The following information is intended to help maximize the accessibility of Word documents for readers using assistive technology software such as screen readers. These best practices will also help produce documents that are better for all readers and will allow for successful conversion to accessible PDF files.
A uniform, consistent heading structure is one of the most important accessibility consideration in Word documents. Sighted users often have little difficulty scrolling a lengthy document looking for big, bold text to quickly understand the basic structure and content of the document. Those using screen readers and other assistive technology, however, rely on heading structures (heading styles) for navigation. Headings are more than just using bolded, enlarged, or centered text; they are structural elements that have meaning to a screen reader providing a meaningful sequence to users of assistive technology.
Heading styles allow for the creation of structure through hierarchy. Heading styles start with Heading 1 and progress through Heading 6. Heading 1 is usually the page title or main content heading announcing the overall theme of the document. There should only be one of these per document. Heading 2 is usually a major section heading announcing the main topics covered in the document. All Headings beyond Heading 2 become sub-sections of the heading preceding it. Headings should always progress sequentially and should not skip levels.
An example of good document structure:
Notice Heading 3 always comes after Heading 2 and Heading 4 always comes after Heading 3 and so forth. You can have as many headings as you would like as long as the structure remains consistent.
In addition to allowing for easy navigation of your document by all users, applying headings allows for the quick and easy addition of a table of contents. A table of contents gives those using a screen reader the ability to navigate quickly through a document and to find relevant chapters and sections.
Using bulleted, numbered, or multilevel list formatting allows screen readers to properly announce the text as being part of a list. It also allows users to quickly navigate among items on a list as well as in and out of lists. When lists are made using the tab key or spacebar, screen readers do not recognize the items as being a list, rendering the list reading controls inoperative. Use the list options in the ribbon to choose Unordered Lists, Bulleted Lists, Multilevel Lists or to increase or decrease indents.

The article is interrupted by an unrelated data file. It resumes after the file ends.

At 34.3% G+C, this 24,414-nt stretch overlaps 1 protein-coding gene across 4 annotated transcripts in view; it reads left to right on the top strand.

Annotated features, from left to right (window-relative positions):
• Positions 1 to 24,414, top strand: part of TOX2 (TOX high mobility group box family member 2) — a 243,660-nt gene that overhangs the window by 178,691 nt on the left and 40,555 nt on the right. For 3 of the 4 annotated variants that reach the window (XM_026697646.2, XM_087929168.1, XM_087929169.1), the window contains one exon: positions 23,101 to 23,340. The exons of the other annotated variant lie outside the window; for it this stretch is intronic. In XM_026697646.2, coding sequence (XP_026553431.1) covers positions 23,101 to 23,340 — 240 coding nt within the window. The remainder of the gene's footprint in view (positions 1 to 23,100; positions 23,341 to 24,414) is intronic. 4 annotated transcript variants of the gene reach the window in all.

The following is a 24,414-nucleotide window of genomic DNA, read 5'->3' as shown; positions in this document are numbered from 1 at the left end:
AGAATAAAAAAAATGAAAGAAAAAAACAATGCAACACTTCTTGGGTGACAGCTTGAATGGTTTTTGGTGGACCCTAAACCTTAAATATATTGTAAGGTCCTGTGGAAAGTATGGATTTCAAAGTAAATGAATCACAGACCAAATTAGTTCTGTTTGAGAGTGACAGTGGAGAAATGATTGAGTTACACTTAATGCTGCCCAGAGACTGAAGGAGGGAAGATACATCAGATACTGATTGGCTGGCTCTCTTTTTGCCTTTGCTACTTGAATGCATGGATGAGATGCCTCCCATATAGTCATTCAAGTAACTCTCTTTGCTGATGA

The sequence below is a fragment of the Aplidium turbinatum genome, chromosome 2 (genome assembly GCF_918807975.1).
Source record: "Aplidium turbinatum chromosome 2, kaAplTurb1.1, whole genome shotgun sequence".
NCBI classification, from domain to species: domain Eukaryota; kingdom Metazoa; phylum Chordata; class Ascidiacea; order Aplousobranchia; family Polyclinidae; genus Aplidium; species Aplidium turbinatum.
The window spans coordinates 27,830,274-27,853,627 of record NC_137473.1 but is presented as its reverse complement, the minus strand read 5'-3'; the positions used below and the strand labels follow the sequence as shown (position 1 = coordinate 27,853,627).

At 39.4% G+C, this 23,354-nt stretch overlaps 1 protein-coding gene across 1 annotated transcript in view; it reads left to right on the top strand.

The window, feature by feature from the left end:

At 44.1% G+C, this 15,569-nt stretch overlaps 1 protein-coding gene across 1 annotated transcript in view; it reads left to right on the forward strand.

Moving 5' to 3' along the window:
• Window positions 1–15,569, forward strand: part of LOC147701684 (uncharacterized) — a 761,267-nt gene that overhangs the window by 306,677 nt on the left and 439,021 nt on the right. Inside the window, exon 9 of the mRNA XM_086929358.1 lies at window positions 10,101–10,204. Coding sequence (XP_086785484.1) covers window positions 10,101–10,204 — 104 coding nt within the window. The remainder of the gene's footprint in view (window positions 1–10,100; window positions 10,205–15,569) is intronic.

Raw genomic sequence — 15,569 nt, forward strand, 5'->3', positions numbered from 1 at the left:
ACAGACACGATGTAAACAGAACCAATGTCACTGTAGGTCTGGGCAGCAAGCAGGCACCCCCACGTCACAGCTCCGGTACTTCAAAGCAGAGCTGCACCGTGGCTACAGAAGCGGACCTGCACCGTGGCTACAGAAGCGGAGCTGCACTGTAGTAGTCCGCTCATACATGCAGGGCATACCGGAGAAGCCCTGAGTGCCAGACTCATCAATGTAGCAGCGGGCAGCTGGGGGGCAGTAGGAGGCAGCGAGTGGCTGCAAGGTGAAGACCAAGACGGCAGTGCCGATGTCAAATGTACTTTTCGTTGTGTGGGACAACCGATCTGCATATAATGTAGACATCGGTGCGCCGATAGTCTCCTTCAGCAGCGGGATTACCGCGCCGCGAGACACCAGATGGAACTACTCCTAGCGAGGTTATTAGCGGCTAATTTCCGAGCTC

When it comes to images and graphics, simplicity is key. A simple, well-designed page is easier for all users to read and understand. To accommodate all users, be sure to convey information in the text about any graphic elements in the document such as images, diagrams, charts, graphics, etc. The addition of “alt text” to graphics and images also allows for screen readers to describe the content to users. The use of alt text and descriptive text ensures all users can understand the significance of included graphics and images in a document.
Sighted users visually scan a table to make associations between the data in the table and how it relates to the the row or column it is housed in. Screen readers need further assistance to make these same kind of associations. Accessible tables require a clear table structure and table headers to help guide the screen reader user.
To create hyperlinks that are accessible to screen readers, use the following principles:
Word includes an accessibility resource that helps to identify accessibility issues. To check the accessibility of a document, select the Review tab from the Ribbon and then Check Accessibility. An Accessibility Checker task pane will appear to the right with the inspection results.
The Inspection Results classifies accessibility issues into three categories:
To maintain accessibility when saving a document to a PDF, check the “Best for electronic distribution and accessibility” box when exporting as a PDF.